Stacy Rapacon has an excellent piece out in U.S. News this morning. Rapacon starts off by talking about the challenges facing schools as they strive to improve financial education. She interviews Christopher Caltabiano, chief program officer at the Council for Economic Education, who proposes a great solution.
[Caltabiano] adds, "changing curriculum takes time." On that front, at least, personal finance has an edge in that it can be integrated into courses that are already being taught, such as math and business. "There is the opportunity to take those classes and infuse financial literacy concepts in a way that students are getting the lessons, but teachers aren't being forced to completely blow up existing curriculum to be able to do so," he says.
This is a proposal I've often supported in the past few years. Glad to know that people in positions of influence are considering the same tactic.
But Rapacon goes further to tell parents that they don't need to wait for schools to get on it before making steps to teach their children in the home. Indeed, it may be even more effective coming from parents for some children.
In the meantime, you can work to promote your own children's financial literacy at home—and it could actually mean more to your kids than in-school lessons. Among young adults who received financial education in school, 34 percent said that what they learned from their parents had a greater influence on their money habits and behaviors, according to the T. Rowe Price Survey.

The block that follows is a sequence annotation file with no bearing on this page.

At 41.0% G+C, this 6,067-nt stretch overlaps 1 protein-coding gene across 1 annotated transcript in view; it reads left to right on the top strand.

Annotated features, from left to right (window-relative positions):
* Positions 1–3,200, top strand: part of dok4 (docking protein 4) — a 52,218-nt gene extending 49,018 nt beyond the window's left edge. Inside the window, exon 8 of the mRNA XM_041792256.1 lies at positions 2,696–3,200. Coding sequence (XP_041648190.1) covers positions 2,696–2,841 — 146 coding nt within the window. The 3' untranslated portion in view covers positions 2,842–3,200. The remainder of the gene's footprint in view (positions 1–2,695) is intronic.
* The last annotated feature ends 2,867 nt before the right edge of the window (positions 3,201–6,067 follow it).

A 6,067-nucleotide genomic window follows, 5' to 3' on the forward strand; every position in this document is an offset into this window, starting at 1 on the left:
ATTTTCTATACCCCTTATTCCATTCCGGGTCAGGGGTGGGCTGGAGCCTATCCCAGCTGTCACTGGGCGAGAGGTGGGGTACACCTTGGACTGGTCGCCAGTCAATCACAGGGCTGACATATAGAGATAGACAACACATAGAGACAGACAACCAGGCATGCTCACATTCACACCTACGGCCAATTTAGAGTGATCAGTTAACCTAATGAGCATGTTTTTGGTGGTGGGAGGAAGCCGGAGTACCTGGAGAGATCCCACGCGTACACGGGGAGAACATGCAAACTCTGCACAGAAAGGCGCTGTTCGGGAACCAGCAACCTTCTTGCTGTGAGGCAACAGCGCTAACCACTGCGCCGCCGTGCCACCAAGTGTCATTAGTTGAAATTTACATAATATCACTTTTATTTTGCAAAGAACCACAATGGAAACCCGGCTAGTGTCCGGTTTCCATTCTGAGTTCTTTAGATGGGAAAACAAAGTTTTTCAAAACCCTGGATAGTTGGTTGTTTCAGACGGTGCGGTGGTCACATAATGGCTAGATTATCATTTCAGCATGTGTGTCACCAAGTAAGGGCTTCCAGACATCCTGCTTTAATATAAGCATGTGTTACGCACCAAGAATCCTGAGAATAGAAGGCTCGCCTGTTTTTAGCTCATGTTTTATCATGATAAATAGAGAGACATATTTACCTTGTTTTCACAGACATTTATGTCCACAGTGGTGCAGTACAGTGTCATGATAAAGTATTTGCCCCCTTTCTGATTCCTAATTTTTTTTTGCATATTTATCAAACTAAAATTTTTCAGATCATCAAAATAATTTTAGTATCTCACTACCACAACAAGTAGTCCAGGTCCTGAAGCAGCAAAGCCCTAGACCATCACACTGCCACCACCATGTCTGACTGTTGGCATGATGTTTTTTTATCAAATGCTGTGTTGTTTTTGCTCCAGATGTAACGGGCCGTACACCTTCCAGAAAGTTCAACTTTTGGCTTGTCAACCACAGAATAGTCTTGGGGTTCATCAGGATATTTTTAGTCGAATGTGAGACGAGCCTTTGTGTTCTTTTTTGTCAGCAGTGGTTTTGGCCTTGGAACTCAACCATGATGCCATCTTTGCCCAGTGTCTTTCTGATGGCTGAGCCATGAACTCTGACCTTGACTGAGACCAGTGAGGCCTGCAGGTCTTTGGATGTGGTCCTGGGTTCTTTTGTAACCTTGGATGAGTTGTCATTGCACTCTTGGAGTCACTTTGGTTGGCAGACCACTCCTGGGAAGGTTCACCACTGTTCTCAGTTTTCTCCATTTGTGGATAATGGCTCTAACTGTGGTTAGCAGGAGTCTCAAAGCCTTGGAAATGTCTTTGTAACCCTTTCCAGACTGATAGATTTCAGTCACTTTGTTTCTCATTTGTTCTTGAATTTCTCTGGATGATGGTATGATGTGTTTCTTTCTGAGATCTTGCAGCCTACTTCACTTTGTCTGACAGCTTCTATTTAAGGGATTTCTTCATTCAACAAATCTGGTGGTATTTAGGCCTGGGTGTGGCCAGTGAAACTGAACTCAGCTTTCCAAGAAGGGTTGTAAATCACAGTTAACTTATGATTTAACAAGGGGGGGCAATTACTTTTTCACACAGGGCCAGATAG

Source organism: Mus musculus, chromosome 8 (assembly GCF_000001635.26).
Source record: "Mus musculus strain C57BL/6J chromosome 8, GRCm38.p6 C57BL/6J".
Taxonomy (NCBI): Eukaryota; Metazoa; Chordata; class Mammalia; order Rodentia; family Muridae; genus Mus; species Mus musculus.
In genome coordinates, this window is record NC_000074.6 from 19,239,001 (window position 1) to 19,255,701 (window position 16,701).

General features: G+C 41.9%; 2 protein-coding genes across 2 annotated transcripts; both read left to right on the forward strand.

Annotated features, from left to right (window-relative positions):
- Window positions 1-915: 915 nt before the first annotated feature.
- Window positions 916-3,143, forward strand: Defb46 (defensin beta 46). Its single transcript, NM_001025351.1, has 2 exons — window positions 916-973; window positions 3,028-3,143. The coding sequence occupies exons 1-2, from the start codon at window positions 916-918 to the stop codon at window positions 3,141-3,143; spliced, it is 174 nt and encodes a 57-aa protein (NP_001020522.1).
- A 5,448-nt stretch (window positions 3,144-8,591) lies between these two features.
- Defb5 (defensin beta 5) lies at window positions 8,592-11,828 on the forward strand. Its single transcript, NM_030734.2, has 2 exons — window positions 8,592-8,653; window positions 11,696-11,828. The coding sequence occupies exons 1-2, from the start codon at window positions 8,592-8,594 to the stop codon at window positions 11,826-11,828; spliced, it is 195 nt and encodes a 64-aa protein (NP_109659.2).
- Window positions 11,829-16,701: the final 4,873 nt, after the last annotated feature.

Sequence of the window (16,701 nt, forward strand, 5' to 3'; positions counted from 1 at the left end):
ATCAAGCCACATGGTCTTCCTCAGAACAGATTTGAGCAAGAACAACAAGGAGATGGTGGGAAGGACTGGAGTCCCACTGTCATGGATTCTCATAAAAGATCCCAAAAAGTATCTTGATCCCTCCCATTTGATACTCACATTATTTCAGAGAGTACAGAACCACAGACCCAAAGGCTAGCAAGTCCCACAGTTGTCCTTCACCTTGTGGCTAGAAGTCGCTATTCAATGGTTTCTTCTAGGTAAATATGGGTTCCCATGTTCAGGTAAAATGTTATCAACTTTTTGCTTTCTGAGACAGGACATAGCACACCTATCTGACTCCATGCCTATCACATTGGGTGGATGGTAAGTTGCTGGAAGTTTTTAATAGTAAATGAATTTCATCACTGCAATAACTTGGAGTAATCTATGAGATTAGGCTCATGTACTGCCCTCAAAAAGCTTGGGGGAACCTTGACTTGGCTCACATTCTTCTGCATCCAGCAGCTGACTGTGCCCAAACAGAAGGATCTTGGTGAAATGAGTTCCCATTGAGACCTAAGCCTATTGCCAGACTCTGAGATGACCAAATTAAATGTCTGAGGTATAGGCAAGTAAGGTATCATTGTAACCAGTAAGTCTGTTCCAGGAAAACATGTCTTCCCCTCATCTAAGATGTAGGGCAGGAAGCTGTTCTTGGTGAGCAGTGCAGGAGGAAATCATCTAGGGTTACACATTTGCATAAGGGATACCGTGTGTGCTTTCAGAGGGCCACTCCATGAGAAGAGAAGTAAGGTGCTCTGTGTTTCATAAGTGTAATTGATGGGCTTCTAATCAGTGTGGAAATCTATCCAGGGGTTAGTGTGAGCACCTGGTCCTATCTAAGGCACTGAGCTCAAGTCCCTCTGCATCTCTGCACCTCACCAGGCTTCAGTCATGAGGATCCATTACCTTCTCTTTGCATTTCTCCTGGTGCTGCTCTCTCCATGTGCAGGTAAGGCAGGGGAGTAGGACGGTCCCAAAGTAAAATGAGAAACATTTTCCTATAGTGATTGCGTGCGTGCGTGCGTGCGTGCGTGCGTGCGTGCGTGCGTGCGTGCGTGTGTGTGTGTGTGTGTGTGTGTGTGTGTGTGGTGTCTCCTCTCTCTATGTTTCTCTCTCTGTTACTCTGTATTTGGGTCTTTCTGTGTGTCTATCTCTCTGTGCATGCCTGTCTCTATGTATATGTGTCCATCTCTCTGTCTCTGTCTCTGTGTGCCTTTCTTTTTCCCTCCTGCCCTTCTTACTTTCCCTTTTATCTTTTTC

It's a terrific article, and I recommend you read the whole thing.
If I have any beef with the piece, it's that there's a strong underlying assumption that schools bear the highest responsibility to see that children are financially educated, followed by parents. I see things the other way around. Parents are ultimately responsible, and schools are instrumentalities that the parents lean on to help in the cultivation of their children's intellects.
Rapacon rightly points out that not all parents are well-suited to the task of teaching their children about money. She writes that "only 55 percent of adults in the U.S. give themselves an A or B grade when it comes to their knowledge of personal finance, according to the 2018 Consumer Financial Literacy Survey from the National Foundation for Credit Counseling."
My guess is that those grades are inflated. Even so, just because parents don't have the proper knowledge, they still have the ultimate responsibility. Fortunately, there are an increasing number of resources out there that parents can utilize. And, hopefully, there are an increasing number of people and institutions that desire to help those in greatest need.